f = (n * 1100) / (2 * 3) = 183.3 * n

Each intake event occurs once every other revolution and there are four events (cylinders) per revolution. Thus there are 2 * rpm / 60 seconds/minute = rpm/30 cycles per second. So..

rpm = 30 * f

n : f : rpm
1/2 : 91.65 : 2749
1 : 183.3 : 5499
3/2 : 274.95 : 8248

The "dry" set-up for CAI is about 15 inches long (1.25 feet)

f = (n * 1100) / (2 * 1.25) = 440 * n

n : f : rpm
1/2 : 220 : 6600

What this says is that there are 2-3 rpms where there is resonance with the "wet" set-up and one resonance for the dry.

All the above are a VERY SIMPLIFIED model of the intake. The numbers are therefore only approximations of what really happens.

Lew
 

·
Viva el iPod
Joined
·
1,232 Posts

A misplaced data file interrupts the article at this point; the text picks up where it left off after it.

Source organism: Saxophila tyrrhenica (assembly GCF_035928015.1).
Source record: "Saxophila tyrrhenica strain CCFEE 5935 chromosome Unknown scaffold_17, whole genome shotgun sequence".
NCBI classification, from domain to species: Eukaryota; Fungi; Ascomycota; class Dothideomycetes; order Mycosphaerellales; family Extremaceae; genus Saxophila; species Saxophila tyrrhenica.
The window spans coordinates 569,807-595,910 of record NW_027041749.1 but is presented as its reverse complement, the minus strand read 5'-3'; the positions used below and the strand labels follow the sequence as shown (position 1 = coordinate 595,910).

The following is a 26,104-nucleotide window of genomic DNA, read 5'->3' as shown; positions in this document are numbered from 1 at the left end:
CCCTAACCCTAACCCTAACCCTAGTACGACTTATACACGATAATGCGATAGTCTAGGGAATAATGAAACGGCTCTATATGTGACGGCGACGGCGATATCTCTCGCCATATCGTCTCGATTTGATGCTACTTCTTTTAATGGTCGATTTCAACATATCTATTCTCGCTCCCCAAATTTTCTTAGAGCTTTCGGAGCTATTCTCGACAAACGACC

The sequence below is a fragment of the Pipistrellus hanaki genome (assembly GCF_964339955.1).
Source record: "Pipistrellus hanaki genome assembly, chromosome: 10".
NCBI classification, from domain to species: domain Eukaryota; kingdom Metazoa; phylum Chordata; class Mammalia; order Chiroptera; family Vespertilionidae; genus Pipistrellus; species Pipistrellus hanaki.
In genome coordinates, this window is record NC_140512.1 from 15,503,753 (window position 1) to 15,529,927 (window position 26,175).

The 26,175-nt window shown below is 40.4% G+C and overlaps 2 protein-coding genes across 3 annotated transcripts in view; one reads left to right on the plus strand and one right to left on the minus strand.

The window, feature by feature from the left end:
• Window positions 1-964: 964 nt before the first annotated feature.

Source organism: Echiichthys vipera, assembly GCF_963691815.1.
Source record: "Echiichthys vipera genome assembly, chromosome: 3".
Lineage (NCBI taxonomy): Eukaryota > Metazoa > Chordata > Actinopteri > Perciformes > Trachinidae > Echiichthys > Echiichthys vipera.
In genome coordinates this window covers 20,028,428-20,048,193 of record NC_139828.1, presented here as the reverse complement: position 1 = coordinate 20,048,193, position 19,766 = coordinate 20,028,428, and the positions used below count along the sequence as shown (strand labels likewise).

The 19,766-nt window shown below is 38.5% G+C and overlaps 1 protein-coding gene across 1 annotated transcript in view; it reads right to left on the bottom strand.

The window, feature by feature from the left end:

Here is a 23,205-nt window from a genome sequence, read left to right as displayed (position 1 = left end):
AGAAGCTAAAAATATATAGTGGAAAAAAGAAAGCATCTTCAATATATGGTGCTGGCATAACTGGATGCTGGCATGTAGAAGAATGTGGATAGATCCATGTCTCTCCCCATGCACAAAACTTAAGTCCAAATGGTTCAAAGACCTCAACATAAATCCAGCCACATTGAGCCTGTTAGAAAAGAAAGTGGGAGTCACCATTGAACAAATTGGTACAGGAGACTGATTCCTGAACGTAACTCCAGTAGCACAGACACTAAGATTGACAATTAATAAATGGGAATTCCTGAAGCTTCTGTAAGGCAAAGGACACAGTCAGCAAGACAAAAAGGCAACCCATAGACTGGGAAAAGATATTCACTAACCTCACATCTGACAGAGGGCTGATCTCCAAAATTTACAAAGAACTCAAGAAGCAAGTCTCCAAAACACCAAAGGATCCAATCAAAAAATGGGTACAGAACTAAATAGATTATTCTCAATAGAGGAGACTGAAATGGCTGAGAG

I thought laminar meant that the air is flowing smoothly, i.e., no turbulence? If that is the case, why would that prevent air from not touching the tube? I'm not necessarily contridicting what you're saying, but I soimply don't understand how this would be. And perhaps the Ram tuning of the CAI compensates for the heat (if any) that lowers the density of the air charge.


The CAI popularity reminds me of how it seems back in the day (and still to this day) all these muscle cars simply have to have "Ram air" or "cowl induction"," which doesn't become effective until the car is at high, sustained speeds. I'm assuming CAIs are simliar, to be effective the car has to be at higher RPM and at WOT, not as effective in everyday type driving.


In any case, none of our e-series motors our going to see a properily tuned CAI anytime soon anyways ;)

Interesting in any case though.
 

·
Registered
Joined
·
1,818 Posts
Yes, laminar flow means it is flowing smoothly. Therefore the air in the center of the tube stays in the center. It enters cold and never touches a hot surface.